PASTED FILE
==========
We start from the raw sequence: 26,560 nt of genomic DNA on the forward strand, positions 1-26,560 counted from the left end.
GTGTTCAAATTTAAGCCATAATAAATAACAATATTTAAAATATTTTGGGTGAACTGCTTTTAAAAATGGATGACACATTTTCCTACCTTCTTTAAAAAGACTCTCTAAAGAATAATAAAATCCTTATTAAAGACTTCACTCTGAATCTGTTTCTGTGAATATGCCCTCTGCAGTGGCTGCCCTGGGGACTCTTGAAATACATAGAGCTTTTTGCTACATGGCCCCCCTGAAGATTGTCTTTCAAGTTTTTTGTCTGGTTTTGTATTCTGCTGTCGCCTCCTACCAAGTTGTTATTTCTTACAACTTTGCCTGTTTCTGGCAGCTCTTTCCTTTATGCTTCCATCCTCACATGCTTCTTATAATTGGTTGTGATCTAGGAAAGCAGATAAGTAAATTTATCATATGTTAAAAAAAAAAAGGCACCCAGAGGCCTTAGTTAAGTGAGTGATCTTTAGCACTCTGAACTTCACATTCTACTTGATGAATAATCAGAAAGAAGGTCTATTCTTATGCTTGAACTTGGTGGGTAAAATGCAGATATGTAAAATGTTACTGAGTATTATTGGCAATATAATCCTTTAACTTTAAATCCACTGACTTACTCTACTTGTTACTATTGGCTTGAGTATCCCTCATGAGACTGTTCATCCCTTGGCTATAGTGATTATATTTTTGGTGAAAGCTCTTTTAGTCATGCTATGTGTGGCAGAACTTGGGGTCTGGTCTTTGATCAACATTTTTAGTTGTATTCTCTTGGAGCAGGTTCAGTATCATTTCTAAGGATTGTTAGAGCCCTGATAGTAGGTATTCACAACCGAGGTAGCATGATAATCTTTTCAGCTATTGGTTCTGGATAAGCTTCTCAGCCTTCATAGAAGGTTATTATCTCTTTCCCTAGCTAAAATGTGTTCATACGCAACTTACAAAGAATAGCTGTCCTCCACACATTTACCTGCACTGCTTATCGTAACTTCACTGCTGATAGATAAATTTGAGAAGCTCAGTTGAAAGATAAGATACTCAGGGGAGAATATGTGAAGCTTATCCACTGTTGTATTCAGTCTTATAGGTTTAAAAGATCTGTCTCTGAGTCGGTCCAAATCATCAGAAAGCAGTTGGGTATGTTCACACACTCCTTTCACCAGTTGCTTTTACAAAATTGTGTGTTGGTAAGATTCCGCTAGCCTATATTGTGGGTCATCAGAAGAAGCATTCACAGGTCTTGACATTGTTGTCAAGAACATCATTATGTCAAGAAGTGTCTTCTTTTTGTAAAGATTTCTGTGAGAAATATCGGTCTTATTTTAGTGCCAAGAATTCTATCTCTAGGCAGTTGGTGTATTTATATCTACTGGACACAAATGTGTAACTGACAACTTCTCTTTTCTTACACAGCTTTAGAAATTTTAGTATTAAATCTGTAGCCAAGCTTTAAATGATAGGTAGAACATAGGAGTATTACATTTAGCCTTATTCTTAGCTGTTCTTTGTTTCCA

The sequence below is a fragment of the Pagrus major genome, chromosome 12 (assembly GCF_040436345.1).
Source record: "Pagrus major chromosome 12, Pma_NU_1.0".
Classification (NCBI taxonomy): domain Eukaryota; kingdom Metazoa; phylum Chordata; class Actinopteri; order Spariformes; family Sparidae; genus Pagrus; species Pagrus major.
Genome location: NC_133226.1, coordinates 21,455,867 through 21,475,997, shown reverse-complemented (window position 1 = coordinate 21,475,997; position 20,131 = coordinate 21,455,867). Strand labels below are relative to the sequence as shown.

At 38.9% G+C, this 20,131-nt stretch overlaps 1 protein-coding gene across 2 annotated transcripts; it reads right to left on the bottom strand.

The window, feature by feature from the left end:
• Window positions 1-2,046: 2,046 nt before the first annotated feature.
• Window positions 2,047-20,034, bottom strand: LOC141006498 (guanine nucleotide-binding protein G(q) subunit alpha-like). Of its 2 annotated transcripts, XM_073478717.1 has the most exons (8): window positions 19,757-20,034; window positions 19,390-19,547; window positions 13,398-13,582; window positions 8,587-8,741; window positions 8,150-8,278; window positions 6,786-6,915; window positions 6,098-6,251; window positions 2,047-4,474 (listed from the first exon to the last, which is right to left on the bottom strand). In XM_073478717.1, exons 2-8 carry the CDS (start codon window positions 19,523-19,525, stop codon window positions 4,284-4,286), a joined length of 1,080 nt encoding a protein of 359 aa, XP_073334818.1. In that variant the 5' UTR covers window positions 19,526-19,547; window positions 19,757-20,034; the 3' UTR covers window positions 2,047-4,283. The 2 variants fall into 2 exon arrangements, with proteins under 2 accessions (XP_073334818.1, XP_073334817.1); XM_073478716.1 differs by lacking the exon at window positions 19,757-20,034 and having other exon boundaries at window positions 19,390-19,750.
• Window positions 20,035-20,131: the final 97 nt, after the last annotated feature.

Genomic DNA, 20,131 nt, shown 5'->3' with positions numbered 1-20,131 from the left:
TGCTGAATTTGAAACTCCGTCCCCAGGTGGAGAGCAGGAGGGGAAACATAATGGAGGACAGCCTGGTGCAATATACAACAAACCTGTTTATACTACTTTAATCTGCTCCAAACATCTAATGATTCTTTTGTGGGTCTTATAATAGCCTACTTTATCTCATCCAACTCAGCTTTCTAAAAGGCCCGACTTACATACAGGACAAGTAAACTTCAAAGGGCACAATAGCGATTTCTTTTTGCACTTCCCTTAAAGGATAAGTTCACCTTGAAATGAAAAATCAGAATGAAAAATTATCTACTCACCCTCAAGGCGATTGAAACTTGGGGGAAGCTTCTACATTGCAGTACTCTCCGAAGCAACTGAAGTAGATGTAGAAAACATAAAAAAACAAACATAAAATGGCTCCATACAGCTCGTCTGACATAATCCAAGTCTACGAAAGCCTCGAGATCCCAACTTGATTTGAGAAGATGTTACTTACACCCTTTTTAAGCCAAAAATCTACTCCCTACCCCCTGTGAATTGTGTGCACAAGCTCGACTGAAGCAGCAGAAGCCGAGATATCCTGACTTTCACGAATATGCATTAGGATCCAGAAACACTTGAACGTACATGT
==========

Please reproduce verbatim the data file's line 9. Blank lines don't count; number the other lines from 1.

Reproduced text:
• Window positions 1-2,046: 2,046 nt before the first annotated feature.